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Jun 9, 201405:00 PMTransportation Matters

with Debby Jackson

Functioning roadways and transit systems both vital to a growing economy

(page 1 of 2)

It is difficult to say who do you the most mischief: enemies with the worst intentions or friends with the best.” — E.R. Bulwer-Lytton

Let me just state this from the beginning. I believe Wisconsin needs to do much better when it comes to our policy toward mass transit, and that includes funding.

Unfortunately, groups like 1000 Friends of Wisconsin agree with me. Heavy sigh.

Life is difficult enough without people making inane arguments attempting to further a cause you agree with. This group’s most recent doozy was choosing to criticize, in a recent Milwaukee Journal Sentinel article, regional planners’ and the state DOT’s plan to fix North Shore I-43.

A few facts: The 14-mile stretch of road was designed and built in the 1950s. It is crumbling and needs to be rebuilt (and presumably redesigned). It carries about 85,000 vehicles a day. It is a parking lot at drive time. This is a fact, because I have to drive it about twice a week and … well … I know it. It is dangerous, as overly congested stretches of roadway tend to be. There were 1,087 crashes between 2006 and 2010, including four fatal crashes.

The Southeastern Wisconsin Regional Planning Commission (SEWRPC) is estimating that traffic along this stretch will increase approximately 1% per year between now and 2020 and then 0.6% per year between 2020 and 2040. This is much slower than the annual increase in vehicle miles traveled during previous decades due to, among other things, “slower population and household growth,” according to SEWRPC Executive Director Ken Yunker.

This is where 1000 Friends is calling foul. You see, they say that the population is growing even more slowly than SEWRPC says it is, and SEWRPC “needs to account for factors like the tendency for younger people to use alternative transportation.” Um, well … huh?

I don’t want to waste space or minutes of your life debating whether the traffic on this 14-mile stretch of road in Milwaukee will grow 0.4543% or 0.612% between 2020 and 2040. Suffice it to say that I will bet on the people who went to school for this and were hired to do it for a career — i.e., the engineers and planners at SEWRPC. Not to mention that these projections are lower than the federal government’s estimates for average growth in vehicle miles traveled over the same period.

The point is that, for the purpose of this specific project, it doesn’t matter. The corridor is packed to the gills today. What am I missing here? Nobody is arguing that it has exceeded its design life and needs to be rebuilt. Are we supposed to conclude that in order to be visionaries and build for a future Wisconsin where young people no longer drive, we should spend hundreds of millions of dollars to rebuild a roadway — which is designed to last for 70 years — that will be congested and dangerous the first day it is reopened?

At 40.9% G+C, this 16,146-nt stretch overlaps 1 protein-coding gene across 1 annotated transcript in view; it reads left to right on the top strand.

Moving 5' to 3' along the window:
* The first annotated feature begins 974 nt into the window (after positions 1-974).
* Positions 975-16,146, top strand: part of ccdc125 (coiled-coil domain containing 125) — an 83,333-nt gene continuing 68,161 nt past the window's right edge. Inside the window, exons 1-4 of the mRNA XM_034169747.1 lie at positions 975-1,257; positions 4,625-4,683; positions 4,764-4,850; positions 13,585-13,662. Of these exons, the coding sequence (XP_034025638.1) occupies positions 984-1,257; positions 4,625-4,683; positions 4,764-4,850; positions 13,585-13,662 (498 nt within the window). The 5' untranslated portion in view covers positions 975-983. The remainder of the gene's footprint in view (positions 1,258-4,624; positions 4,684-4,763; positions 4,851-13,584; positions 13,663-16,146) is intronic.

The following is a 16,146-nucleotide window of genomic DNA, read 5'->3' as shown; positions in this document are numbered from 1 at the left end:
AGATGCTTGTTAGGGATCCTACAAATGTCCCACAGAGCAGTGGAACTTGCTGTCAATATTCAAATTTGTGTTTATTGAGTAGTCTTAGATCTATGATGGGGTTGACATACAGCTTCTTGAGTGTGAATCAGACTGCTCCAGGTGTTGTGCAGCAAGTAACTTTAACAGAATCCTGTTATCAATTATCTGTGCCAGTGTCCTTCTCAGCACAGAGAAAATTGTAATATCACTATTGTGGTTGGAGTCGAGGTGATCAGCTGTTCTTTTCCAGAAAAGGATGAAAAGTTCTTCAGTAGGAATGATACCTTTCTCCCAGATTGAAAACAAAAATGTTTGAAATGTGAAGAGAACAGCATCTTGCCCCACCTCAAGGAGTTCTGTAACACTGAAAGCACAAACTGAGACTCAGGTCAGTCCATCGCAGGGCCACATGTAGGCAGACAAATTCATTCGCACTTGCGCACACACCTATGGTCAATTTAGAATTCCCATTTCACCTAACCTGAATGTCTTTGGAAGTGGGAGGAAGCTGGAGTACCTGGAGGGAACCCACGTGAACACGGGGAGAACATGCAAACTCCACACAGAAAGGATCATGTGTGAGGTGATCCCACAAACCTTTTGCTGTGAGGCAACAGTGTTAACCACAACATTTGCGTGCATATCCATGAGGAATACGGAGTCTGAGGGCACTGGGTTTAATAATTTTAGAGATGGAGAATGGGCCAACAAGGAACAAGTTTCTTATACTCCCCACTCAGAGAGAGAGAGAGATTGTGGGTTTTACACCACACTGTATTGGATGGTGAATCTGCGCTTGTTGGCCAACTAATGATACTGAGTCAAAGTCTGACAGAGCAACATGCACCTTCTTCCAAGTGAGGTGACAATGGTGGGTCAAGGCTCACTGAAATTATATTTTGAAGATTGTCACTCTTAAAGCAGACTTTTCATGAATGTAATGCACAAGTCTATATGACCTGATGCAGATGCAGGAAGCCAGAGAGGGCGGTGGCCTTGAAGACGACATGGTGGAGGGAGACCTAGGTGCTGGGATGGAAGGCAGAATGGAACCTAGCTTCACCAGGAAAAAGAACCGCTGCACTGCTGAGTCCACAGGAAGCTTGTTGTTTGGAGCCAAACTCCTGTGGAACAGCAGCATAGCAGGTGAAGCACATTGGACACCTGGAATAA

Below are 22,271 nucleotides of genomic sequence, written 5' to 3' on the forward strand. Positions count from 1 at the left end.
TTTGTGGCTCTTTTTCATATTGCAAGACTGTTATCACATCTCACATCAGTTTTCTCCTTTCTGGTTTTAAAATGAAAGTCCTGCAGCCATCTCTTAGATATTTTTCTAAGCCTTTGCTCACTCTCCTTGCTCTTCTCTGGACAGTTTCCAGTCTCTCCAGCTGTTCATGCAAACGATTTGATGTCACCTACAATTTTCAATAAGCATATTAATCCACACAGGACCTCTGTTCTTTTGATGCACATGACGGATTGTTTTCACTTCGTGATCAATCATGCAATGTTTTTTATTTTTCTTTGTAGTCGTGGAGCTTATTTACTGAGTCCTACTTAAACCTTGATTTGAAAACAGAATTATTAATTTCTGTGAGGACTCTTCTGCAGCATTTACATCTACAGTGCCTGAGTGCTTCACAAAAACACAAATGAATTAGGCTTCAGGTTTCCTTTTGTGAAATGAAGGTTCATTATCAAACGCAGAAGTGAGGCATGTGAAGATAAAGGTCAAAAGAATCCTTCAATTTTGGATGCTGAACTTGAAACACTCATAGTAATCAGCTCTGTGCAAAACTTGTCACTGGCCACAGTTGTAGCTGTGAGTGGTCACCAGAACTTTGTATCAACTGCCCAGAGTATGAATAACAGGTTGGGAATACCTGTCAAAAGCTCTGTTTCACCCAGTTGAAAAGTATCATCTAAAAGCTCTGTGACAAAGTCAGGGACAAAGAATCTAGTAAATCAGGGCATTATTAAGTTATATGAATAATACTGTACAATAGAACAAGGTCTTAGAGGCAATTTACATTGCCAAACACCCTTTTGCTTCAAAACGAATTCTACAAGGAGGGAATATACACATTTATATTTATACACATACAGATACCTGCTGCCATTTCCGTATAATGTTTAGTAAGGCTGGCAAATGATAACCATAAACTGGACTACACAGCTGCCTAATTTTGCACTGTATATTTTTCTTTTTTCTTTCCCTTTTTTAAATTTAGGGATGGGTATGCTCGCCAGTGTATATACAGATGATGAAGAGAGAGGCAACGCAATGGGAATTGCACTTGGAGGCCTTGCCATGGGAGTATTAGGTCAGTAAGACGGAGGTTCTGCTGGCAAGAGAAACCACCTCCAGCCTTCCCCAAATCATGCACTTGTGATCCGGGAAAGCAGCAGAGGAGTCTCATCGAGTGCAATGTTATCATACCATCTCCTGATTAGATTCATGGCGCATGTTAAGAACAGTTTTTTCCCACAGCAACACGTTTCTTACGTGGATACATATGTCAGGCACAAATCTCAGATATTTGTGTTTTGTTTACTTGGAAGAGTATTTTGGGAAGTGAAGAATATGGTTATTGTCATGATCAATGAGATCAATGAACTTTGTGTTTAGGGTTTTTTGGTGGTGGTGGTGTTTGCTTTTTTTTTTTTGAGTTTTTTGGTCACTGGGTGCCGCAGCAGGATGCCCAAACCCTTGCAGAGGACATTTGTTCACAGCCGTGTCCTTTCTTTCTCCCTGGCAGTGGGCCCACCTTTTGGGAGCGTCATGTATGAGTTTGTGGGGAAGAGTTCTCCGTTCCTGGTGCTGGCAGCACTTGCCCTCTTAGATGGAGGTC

Jun 14, 2014 10:05 am
 Posted by  Matt Logan

The thing is, large percentages of the population do not want to pay more for highways. The top preference among Republicans is to DELAY projects in order to balance the transportation budget.
[see fig 22, pg 16]

Why is that? I believe it is because Republicans believe in personal responsibility and limited government. The largest factor that influences safety is not highway capacity, but (you guessed it) driver behavior. That largest factor that influences congestion levels is not highway capacity but (you guessed it) driver behavior.

And on the topic of trusting highway engineers at SEWRPC: Have you seen the graph of actual versus projected VMT over the last 10 years at the national level? DOTs all across the country are projecting historic levels of VMT growth, even though VMT is basically flat since 2008.

When I tried to drill down into the data from WISDOT I can't get a simple comparison of measured versus projected traffic. All I can get is an assurance that their computer models were tested against a federal model. But wait, if everyone is tested against the federal model, and the federal numbers are obviously out of whack, then there really is no assurance.

And then there is the real killer here: TDA projects a 20-year return for every dollar invested above basic maintenance of about $3. But guess what that dollar would turn into in the stock market? $6.70 in 20 years at 10%. In other words, investing that dollar in highways will remove $3.70 from the economy over that 20 years. And this negative net return on investment has been coming for a long time:
[see fig 14, pg 25]

But why would a group that makes money when the state spends more on highways be interested in that fact?

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About This Blog

 Debby Jackson assumed the role of executive director of the Transportation Development Association of Wisconsin after more than 15 years with the organization. In addition to her vast experience in association management and transportation advocacy, Jackson has a background in business. She leverages the breadth and depth of her professional experience, along with her knowledge of the membership and mission of TDA, to be a strong voice for robust transportation infrastructure in Wisconsin. Jackson started her career as a staff auditor with Price Waterhouse, which led to a series of accounting and corporate management positions with a major national retailer.

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